[dance-tech] repertory worlds and remixing

  • From: "Johannes Birringer" <Johannes.Birringer@xxxxxxxxxxxx>
  • To: <dance-tech@xxxxxxxxxxxxx>
  • Date: Wed, 6 Feb 2008 18:41:45 -0000

hi all:

just a footnote to our conversations on repertory.  

I was interested in raising the question of repertory not only in regard to 
how/whether new works from the digital performance movement over the last 
decade(s) can be passed on  and be seen again and reviewed -- i was wondering 
why so few in fact have been recreated, and whether there is an issue with 
re-creatability; 

furthermore, whether there is an issue with re-staging work from the 80s or 90s 
to see whether they withstand the test of time? and whether their form, design, 
and (media) content/choreographies and post-choreographies can be restaged or 
transfered to newer interactional architectures that work in the 21st century. 

(sorry, need to write a new post on how one re-creates "post choreographic" 
works -- these are interactional pieces involving dynamic scripts, algorithms 
and sensor interfaces that need to be relearned by new users, but there is no 
choreography in use as in "steps" , "phrases," or motion directions etc,  but a 
dramaturgy for the narrative/non narrative use of sensual technologies in a 
design for such interactional performance using image or sonic movement; such 
work often takes place in a more cinematic context, rather than a dance stage 
context and perhaps the whole history of screen dance and interactional 
performance with projections really belongs to  different category of 
"choreography," what do you think?)



I was concerned to ask whether we ourselves are actually reviving or restaging 
older work, and why not? 

A second question underlying the presentations of new/recreated and revised 
work is the context (framework) in which such work is seen, and we debated the 
issue of the spaces and the  infratstructures needed for new work.  I refered 
to the unlikely sustainability of a work such as Trisha Brown's " how long 
....."     (once the real time motion analysis system can no longer travel 
long).

In connection with this discussion, i would like to now bring yo your attention 
the new book just released from Emio Greco / PC  in Amsterdam  (Scott deLahunta 
editing),  i just started to read it and it is rather fascinating. 

here is the reference:  
http://www.emiogrecopc.nl/public/index_en.php?thisarticle=97&page=4

<<
(Capturing Intention)


The Notation Research Project , an ongoing initiative by Emio Greco | PC since 
2004, has reached a major milestone with the completion of its second phase. 
The outcomes of this phase of research, based on the Double Skin/Double Mind 
workshop, are available now in the book Capturing Intention that contains a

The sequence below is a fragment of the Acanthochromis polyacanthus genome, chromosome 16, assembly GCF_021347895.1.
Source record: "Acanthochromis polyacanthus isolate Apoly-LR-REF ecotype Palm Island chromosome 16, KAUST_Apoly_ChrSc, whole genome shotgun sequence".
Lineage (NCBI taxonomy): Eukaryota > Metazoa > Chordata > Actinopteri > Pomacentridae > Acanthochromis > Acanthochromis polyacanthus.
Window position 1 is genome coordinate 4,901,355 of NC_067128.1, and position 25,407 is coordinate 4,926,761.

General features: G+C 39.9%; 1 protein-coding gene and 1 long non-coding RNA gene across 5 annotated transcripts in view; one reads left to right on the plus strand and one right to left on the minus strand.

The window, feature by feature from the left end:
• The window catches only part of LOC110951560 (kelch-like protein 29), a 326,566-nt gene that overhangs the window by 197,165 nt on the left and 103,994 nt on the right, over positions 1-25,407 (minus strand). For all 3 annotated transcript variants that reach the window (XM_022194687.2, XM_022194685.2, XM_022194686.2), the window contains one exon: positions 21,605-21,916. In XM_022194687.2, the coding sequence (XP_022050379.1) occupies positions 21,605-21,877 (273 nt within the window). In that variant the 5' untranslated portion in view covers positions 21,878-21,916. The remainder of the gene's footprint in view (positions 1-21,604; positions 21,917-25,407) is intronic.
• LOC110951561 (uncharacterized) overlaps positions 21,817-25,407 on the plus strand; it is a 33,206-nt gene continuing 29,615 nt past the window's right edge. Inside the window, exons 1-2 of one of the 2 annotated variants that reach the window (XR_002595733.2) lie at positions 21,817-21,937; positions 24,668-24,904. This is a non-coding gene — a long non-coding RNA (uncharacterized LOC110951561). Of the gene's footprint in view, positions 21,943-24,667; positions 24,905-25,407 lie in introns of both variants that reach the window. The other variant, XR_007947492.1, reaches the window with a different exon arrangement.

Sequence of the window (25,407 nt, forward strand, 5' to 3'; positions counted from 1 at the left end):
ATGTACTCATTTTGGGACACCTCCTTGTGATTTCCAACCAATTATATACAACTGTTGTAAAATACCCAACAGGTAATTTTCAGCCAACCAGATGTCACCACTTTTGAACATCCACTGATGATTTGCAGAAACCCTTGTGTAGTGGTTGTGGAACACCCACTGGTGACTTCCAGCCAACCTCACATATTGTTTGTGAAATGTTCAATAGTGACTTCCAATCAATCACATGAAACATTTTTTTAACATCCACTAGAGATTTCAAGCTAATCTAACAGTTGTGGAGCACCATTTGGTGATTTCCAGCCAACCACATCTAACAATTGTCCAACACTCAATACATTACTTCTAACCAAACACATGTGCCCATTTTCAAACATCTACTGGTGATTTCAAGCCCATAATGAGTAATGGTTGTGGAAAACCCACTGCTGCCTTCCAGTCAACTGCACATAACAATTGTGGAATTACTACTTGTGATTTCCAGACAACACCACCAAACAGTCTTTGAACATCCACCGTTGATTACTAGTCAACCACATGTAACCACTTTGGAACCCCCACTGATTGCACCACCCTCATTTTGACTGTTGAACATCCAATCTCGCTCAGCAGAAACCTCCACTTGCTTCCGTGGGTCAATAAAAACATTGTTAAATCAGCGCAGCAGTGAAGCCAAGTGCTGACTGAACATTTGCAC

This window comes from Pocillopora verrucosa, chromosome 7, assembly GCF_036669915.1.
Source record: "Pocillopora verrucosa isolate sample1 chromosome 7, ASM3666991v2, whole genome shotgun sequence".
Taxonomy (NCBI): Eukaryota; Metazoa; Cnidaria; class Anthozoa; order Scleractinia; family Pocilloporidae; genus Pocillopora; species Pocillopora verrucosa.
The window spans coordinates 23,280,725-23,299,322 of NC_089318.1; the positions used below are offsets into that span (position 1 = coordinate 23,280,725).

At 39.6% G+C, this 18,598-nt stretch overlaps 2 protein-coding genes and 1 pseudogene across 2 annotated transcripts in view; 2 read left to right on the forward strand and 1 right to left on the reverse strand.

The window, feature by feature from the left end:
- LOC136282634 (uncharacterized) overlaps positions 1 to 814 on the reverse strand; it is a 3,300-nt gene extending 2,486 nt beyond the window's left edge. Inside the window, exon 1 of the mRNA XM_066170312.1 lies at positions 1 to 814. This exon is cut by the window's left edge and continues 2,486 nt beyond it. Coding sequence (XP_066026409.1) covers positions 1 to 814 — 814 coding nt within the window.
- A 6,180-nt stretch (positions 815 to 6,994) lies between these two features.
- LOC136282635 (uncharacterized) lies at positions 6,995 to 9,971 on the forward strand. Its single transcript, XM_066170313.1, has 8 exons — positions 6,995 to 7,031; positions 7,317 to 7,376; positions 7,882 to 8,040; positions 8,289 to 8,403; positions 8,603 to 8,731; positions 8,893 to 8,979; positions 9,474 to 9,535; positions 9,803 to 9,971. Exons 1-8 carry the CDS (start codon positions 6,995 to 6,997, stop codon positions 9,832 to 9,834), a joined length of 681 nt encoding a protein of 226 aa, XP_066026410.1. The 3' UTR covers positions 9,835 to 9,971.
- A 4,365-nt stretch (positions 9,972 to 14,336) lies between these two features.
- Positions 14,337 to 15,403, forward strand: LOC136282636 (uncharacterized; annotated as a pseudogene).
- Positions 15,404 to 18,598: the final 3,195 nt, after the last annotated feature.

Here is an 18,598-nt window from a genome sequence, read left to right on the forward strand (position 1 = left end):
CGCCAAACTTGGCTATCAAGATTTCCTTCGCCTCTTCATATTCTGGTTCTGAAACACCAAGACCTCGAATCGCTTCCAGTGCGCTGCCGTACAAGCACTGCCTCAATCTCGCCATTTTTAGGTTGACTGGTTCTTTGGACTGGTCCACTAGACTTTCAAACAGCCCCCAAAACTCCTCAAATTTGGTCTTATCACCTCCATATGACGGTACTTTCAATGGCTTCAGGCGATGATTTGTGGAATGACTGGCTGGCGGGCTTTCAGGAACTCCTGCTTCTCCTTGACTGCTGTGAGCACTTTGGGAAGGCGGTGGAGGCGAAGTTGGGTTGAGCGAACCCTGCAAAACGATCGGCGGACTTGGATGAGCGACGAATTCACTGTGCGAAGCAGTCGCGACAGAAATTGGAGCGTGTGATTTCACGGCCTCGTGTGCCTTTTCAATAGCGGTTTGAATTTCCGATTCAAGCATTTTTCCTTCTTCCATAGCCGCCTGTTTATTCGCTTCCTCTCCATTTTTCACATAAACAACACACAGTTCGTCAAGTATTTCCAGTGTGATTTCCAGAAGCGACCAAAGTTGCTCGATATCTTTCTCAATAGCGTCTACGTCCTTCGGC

film documentary and an interactive DVD-ROM. 

Inside the reader will find materials from a multi-disciplinary research team 
comprising experts in notation systems, cinematography, computer based gesture 
analysis, interactive media design, cognition research and cultural studies. 

The volume contains contributions from Marion Bastien, Bertha Bermúdez, Maite 
Bermúdez, Frédéric Bevilacqua, Maaike Bleeker, Franz Anton Cramer, Scott 
deLahunta, Marijke Hoogenboom, Corinne Jola, Susan Melrose, Eliane 
Mirzabekiantz and Chris Ziegler. 

Publication 
Capturing Intention - Documentation, analysis and notation research based on 
the work of Emio Greco | PC 

Authors
Scott deLahunta (and others) 

© Emio Greco | PC & Amsterdam School of the Arts, 2007, 86 pages, ISBN 
978-90-810813-2-0 
>>

Fascinatingly, the book and its two DVDs are complemented by a spatial 
interactive installation (DOUBLE SKIN / DOUBLE MIND) --   and here i read in a 
review that "because of the costly elements involved, like film screens, 
infrared equipment and real time projections, it has only been set up 
sporadically at symposiums and festivals where Emio Greco / PC perform."

still, i have heard of the installations, and would be interested in learning 
more about them and how they bring in the particpating audiences.  I also feel  
(Chris Ziegler designed the DVD interactive interface), that such a valuable 
research project needs to get our attention here, as it also happens to appear 
almost a decade after the release of another DVD, Forsythe's "Improvisation 
Technologies,"  arguably one of the most well known "works" asociated with the 
young history of the dance technology movement. 

What other dance and research projects (withi this research dimension) do we 
know of, and are these collected/linked somewhere in our websites?


regards

Johannes Birringer
DAP Lab
School of Arts 
Brunel University
West London 
UB8 3PH   UK
http://www.brunel.ac.uk/dap
http://www.digitalcultures.org


"The poetry of dance lies in... the state in which the dancer from one second 
to the next ... forms another body from her body"   
(from "Capturing")

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